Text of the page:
Israel is not a NATO member and does not have a formal defense treaty with the United States. But the United States has for decades designated Israel a “major non-NATO ally,” signed multiple defense cooperation agreements with it, and provided sophisticated weapons and billions of dollars in military aid.
As Ukraine awaits a firm timetable for NATO membership, President Volodymyr Zelensky said in an interview over the weekend that he believes the United States will follow the “Israel model” with his country in the meantime.
What is the ‘Israel model’?
Since the 1960s, one American president after another has described U.S.-Israeli ties in terms of ironclad support and deep cooperation, much like the “special relationship” between Britain and the United States. That led to close coordination between American and Israeli spy agencies and helped Israel develop one of the world’s most technologically advanced militaries.
Although American military aid normally requires the purchase of U.S.-manufactured weapons, Israel has been allowed to use some of that money to buy Israeli-made weapons, contributing to the growth of its defense industry into a powerhouse. (That special allowance is being phased out.)
The United States has supplied vast sums to Israel over the years. In 2016, for example, Congress passed a 10-year security assistance agreement pledging $38 billion through 2028. The Biden administration has sent more than $41 billion in military assistance to Ukraine since the start of the war, well surpassing that sum.
How would it apply to Ukraine?
Washington’s military aid to Ukraine so far has been allocated on an ad hoc basis. Under an Israel-style arrangement, Congress could pass a long-term military aid agreement that would help the Ukrainians build up their military over a matter of years.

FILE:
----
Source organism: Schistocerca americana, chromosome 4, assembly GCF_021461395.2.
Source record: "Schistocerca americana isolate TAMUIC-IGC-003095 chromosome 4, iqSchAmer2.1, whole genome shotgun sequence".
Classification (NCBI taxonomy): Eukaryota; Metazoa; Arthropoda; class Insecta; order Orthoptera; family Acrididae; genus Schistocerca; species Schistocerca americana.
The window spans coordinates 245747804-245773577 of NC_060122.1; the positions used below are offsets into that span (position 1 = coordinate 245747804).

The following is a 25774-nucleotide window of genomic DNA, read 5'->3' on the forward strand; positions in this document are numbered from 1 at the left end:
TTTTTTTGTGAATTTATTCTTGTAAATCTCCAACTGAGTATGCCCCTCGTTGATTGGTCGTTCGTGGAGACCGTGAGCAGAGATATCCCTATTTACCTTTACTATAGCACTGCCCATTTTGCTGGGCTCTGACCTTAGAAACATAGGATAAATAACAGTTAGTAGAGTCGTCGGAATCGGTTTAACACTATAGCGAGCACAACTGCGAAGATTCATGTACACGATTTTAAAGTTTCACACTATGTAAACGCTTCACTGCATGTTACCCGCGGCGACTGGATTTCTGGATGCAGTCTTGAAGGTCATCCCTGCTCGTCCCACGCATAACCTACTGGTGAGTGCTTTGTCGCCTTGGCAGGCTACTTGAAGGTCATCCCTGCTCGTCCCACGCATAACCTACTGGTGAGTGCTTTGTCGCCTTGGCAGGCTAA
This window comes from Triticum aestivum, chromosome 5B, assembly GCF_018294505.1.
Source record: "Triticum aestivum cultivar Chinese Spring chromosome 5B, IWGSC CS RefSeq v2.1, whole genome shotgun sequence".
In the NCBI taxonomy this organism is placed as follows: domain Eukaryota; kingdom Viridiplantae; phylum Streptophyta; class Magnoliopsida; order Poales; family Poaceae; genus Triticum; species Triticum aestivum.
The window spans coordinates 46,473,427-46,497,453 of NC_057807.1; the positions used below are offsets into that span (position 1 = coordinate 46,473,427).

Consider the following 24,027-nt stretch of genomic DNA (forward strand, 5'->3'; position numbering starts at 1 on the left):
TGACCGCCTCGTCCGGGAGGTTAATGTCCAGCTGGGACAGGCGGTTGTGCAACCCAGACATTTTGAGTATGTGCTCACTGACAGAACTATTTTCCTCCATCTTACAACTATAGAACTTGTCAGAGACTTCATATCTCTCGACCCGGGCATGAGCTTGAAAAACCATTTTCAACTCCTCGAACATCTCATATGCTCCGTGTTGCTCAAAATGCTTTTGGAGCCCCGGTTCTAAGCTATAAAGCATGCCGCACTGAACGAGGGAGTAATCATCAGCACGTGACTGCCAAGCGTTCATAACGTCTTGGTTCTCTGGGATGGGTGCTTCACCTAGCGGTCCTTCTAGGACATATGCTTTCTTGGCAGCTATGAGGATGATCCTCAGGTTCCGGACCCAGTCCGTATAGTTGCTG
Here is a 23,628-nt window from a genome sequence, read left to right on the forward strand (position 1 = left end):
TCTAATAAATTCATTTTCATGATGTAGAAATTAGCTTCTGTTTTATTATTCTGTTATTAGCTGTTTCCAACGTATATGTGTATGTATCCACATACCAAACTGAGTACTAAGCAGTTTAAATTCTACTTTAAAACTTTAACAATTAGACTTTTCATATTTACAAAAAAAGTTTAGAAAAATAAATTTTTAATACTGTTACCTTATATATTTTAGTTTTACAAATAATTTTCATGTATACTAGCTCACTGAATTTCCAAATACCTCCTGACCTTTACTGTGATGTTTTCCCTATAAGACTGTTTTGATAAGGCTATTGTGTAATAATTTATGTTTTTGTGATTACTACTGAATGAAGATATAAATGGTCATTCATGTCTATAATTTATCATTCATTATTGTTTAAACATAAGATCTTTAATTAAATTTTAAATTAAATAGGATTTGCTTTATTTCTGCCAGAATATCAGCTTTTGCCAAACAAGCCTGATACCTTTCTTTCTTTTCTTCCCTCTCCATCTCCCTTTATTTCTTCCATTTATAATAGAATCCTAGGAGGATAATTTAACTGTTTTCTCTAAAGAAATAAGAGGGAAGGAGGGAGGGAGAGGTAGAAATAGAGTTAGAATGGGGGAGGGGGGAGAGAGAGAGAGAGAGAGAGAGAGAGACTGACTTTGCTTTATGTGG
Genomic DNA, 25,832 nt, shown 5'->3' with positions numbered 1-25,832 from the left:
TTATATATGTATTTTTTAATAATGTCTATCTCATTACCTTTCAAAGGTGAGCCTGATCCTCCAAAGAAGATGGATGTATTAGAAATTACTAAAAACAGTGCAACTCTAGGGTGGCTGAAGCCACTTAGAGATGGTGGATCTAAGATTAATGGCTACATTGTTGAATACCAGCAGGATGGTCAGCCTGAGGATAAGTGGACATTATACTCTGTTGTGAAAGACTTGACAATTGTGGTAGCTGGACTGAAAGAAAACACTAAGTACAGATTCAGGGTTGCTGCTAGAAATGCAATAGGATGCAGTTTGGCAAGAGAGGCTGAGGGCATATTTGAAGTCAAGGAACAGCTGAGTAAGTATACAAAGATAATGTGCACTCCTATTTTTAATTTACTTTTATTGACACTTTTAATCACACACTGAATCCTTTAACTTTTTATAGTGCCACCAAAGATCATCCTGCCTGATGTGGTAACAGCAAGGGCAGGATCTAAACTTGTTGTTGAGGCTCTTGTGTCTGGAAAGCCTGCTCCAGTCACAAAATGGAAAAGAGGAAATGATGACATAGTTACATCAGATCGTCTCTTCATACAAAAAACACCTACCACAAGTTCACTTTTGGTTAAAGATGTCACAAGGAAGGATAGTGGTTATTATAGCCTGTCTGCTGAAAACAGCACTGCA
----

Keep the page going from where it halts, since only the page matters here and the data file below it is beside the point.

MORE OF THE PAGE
It could also potentially foster the growth of Ukraine’s defense industry by allowing for the purchase of arms from Ukrainian manufacturers, said Grant Rumley, a fellow at the Washington Institute for Near East Policy, a research group.
Such a relationship, he added, would send a strong message to Russia without entangling the United States in a formal treaty. Critically, it would avoid a provision like NATO’s Article 5, which declares that an attack against one member state is an attack against them all.
Would it serve as a deterrent to Russia?
Some critics argue that it wouldn’t, and that the only effective deterrence is NATO membership for Ukraine.
“If the trans-Atlantic community consigns Kyiv to the Israel model, Ukraine will be left indefinitely in the gray zone of insecurity that has repeatedly catalyzed Putin’s hegemonic ambitions into violent actions,” Ian Brzezinski, a senior fellow at the Atlantic Council, wrote in an article recently.
Western leaders including President Biden, in an effort to avoid a full-blown conflict with Russia, have said NATO membership for Kyiv will have to wait until the end of the fighting.
How do the U.S. relationships with Israel and Ukraine differ?
Whereas the U.S. relationship with Israel benefits in part from decades of strong bipartisan support in Congress, it is unclear how long American lawmakers will agree to underwrite Ukraine’s war effort.
Although Democrats are largely united behind continued military aid for Ukraine, Republican presidential candidates were split on the question at last week’s debate. In Congress, some Republicans have bristled at the money allocated to Ukraine — and it is unclear how the spotlight of an election year, paired with a conflict that has shown few signs of ending soon, could change the outlook for continued support.
Israel and Ukraine also face very different threats with very different militaries.
Israel possesses a powerful army, advanced weaponry and a nuclear arsenal; Ukraine, which gave up its nuclear weapons in the 1990s, rebuilt its military from Soviet stockpiles while fighting an invasion.
Israel’s enemies — who range from Palestinian militants to the more sophisticated Iran — do not include a global superpower armed with nuclear weapons.